The bezel is quite thin at just 8mm on the top and sides and 14mm at the bottom. The anti-glare screen (3H hardness) is flush-mounted and fits tightly against the TFT layer. This ensures a sharp image with no grain or softness apparent. The only feature in front is the Asus logo. Controls are on the back-right side. There are three control keys, a power toggle and an on-screen display (OSD) joystick. The back features more Borg cube textures and a TUF gaming logo.
The input panel is sparse with just a single DisplayPort 1.2 and two HDMI 2.0 (see how they compare in our DisplayPort vs. HDMI article). There are no USB ports, but you get a 3.5mm audio port for your best gaming headset or powered speakers.
The built-in speakers are 2 watts a piece and sound a bit tinny. You can’t crank the volume too high, but they are clear enough to work when there isn’t a better alternative available.
OSD Features on Asus TUF Gaming VG289Q
Asus cut no corners with the TUF Gaming VG289Q’s OSD. Everything one needs for an accurate image and solid gaming performance is here. Two clicks of the joystick brings up the full menu.
GameVisual is Asus’ term for picture modes, and the TUF Gaming VG289Q has eight presets available. The default is Racing, and it provides an accurate image that does not require calibration. The native color gamut is DCI-P3, but there is a mode labeled sRGB. According to our measurements, it does not shrink the gamut enough to meet that standard; red is still over-saturated. We’ll detail those findings on page three.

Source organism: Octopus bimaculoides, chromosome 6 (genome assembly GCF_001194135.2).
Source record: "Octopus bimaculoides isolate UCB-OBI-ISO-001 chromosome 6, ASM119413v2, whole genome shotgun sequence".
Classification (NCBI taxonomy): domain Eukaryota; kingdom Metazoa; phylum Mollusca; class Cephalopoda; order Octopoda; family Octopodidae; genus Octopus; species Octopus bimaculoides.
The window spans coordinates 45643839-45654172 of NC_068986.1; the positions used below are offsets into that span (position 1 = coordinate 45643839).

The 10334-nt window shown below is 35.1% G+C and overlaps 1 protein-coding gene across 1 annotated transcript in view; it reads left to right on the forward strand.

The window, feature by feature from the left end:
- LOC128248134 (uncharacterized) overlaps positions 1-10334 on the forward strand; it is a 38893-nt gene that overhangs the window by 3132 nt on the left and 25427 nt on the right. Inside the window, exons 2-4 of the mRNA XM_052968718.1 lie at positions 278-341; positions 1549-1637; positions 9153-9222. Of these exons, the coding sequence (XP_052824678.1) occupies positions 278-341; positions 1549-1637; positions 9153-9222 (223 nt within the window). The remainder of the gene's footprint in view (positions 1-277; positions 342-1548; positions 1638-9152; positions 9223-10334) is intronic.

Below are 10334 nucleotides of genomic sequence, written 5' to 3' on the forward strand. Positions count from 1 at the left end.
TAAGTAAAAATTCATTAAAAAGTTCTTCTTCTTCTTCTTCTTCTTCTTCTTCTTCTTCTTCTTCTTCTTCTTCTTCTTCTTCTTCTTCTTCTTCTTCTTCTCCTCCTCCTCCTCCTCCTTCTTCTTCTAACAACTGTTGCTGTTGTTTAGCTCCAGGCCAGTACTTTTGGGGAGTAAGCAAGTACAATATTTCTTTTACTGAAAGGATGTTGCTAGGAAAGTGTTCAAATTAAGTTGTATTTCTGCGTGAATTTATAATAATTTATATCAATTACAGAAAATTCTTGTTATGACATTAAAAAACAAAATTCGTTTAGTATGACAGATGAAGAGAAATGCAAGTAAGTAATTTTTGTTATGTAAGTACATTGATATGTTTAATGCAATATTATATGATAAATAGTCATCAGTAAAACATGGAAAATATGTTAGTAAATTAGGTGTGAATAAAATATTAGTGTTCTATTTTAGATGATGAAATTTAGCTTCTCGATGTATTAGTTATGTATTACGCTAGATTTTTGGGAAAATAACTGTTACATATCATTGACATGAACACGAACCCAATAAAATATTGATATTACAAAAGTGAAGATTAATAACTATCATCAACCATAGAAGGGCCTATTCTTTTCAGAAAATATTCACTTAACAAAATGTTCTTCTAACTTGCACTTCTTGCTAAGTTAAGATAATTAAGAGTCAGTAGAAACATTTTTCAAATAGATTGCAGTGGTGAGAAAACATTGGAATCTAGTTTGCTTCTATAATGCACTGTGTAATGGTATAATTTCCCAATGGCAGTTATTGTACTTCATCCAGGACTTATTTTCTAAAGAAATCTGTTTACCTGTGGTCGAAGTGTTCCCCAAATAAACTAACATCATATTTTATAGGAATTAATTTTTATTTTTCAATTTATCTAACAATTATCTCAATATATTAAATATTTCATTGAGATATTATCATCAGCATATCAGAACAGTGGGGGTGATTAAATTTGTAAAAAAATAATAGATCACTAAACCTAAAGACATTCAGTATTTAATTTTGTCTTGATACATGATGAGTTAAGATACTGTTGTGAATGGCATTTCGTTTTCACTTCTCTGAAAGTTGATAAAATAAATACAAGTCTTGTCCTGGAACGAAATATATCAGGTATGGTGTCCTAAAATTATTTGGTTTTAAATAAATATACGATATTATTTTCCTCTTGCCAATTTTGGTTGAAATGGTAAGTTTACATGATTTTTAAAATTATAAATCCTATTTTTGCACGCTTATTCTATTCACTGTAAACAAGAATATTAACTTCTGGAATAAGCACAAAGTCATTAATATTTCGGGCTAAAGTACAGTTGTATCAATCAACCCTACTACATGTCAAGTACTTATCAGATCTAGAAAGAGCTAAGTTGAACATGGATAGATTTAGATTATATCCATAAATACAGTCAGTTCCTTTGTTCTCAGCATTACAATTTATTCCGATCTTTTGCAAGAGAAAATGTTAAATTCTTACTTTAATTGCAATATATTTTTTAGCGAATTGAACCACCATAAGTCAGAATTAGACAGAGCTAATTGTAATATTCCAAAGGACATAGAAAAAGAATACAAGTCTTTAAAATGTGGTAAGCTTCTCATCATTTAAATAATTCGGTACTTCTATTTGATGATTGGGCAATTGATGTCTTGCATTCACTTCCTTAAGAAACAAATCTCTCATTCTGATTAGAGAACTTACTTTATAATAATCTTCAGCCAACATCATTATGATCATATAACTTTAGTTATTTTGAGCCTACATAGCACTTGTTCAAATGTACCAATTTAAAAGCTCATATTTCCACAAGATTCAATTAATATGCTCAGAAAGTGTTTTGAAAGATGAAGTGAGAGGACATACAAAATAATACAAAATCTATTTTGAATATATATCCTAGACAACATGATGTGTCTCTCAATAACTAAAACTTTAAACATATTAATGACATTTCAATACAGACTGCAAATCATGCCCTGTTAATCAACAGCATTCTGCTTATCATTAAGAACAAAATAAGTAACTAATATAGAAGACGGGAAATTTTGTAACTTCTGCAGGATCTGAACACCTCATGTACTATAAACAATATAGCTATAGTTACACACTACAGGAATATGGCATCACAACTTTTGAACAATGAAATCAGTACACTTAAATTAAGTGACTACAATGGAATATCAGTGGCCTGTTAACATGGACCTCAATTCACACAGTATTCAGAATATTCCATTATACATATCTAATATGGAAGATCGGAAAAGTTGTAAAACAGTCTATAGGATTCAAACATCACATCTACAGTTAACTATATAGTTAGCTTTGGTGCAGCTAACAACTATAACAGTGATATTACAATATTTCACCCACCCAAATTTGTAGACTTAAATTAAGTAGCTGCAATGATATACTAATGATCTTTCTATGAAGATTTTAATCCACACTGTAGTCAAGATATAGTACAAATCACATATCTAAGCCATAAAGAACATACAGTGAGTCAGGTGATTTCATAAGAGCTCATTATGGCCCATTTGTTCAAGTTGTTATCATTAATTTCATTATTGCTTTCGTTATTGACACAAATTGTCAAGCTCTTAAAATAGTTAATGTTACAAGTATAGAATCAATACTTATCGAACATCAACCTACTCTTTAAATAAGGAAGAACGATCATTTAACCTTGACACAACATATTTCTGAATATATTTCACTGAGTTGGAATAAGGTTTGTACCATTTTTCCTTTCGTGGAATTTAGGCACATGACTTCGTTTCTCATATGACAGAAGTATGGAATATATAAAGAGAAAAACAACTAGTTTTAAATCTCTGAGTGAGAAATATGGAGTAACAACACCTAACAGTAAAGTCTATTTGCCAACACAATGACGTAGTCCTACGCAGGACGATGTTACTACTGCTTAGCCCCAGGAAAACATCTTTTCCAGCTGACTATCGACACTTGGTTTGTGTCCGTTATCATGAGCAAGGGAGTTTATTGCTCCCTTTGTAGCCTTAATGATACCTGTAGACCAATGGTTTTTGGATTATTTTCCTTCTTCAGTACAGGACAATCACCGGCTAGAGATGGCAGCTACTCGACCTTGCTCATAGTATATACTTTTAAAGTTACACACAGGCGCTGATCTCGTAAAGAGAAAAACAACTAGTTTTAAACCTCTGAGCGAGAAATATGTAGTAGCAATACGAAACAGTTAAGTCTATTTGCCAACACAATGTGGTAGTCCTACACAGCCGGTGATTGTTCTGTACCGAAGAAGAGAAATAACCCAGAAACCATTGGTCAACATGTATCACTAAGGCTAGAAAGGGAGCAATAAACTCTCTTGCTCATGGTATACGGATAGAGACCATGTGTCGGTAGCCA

If you wish to calibrate, there is a User mode that unlocks all the image controls. You can tweak the RGB sliders, which are very precise. The only thing missing are gamma presets. The Asus TUF Gaming VG289Q is nearly perfect in that metric, but it would be nice to have choices for a darker or lighter presentation. We’d also like to see an accurate sRGB color option.
Gaming options are all grouped in the Asus TUF Gaming VG289Q's Image menu. TraceFree is the overdrive control, and rather than two or three levels, Asus includes a slider with five steps. We found 60% to be the best choice for maximum blur reduction and minimum ghosting. Higher settings produced visible white halos around moving objects.
VividPixel is a four-level edge enhancement option. You can also toggle Adaptive-Sync on or off, and Shadow Boost increases low-end gamma for more visible shadow detail at the expense of higher black levels. Finally, ASCR is a dynamic contrast option that works very well. We’ll detail its operation in the hands-on section below.
The Asus TUF Gaming VG289Q includes Asus’ GamePlus menu, which provides a selection of crosshairs for aiming in first-person shooter games, countdown timers, a frame rate counter and alignment marks for multi-screen setups.
Setup and Calibration of Asus TUF Gaming VG289Q
The Asus TUF Gaming VG289Q does not require calibration in its Racing mode. The only caveat here is that you’ll have to use the full DCI-P3 color gamut with both SDR and HDR content. Though there is a picture mode called sRGB, it does not reduce the size of the gamut enough.
To take the image from excellent to excellent-er, engage the User mode and adjust the RGB sliders. They are very precise and allowed us to achieve one of the best grayscale tracking results we’ve ever recorded. Color gamut accuracy was also very high, as you’ll see in our tests on page three.
The only option available for HDR signals are two image modes, which were nearly identical in both measurement and appearance. We settled on Cinema HDR as our favorite.